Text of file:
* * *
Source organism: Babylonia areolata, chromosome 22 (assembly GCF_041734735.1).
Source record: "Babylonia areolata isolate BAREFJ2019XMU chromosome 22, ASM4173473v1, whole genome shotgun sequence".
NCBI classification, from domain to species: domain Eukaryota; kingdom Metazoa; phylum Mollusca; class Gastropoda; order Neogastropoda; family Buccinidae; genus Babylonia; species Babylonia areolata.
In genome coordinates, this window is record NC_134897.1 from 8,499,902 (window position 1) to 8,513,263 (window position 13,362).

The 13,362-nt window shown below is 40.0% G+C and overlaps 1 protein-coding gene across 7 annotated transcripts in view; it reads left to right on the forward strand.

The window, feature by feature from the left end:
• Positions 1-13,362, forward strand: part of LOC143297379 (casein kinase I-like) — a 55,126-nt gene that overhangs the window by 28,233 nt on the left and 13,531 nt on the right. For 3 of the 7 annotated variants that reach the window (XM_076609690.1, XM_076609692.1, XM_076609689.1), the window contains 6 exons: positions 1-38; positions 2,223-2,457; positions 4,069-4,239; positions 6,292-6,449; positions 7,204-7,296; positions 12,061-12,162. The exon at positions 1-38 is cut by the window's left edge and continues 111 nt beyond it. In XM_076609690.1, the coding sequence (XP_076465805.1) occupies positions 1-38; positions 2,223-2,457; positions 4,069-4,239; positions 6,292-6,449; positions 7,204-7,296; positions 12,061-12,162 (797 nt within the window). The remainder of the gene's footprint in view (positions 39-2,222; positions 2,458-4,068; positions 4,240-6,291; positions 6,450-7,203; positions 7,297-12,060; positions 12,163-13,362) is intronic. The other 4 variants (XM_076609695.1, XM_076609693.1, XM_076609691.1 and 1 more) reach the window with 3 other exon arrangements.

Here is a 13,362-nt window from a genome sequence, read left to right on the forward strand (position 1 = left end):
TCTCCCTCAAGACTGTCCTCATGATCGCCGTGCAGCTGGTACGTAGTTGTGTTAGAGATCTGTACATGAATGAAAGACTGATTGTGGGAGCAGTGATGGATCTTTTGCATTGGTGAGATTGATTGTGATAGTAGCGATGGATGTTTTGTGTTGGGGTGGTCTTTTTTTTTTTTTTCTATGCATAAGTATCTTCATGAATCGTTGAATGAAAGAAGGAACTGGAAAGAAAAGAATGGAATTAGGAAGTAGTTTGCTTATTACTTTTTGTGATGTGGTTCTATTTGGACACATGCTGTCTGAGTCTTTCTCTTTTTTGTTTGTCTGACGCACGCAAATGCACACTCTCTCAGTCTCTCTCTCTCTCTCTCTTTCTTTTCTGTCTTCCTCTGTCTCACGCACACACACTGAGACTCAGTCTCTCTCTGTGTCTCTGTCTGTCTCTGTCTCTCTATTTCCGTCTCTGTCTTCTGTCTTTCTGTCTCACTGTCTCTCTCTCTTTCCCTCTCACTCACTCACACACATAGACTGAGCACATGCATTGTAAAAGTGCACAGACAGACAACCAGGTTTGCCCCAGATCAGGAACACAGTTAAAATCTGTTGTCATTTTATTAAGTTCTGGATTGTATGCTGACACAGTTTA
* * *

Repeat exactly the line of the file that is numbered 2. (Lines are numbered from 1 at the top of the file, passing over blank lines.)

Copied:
Source record: "Babylonia areolata isolate BAREFJ2019XMU chromosome 22, ASM4173473v1, whole genome shotgun sequence".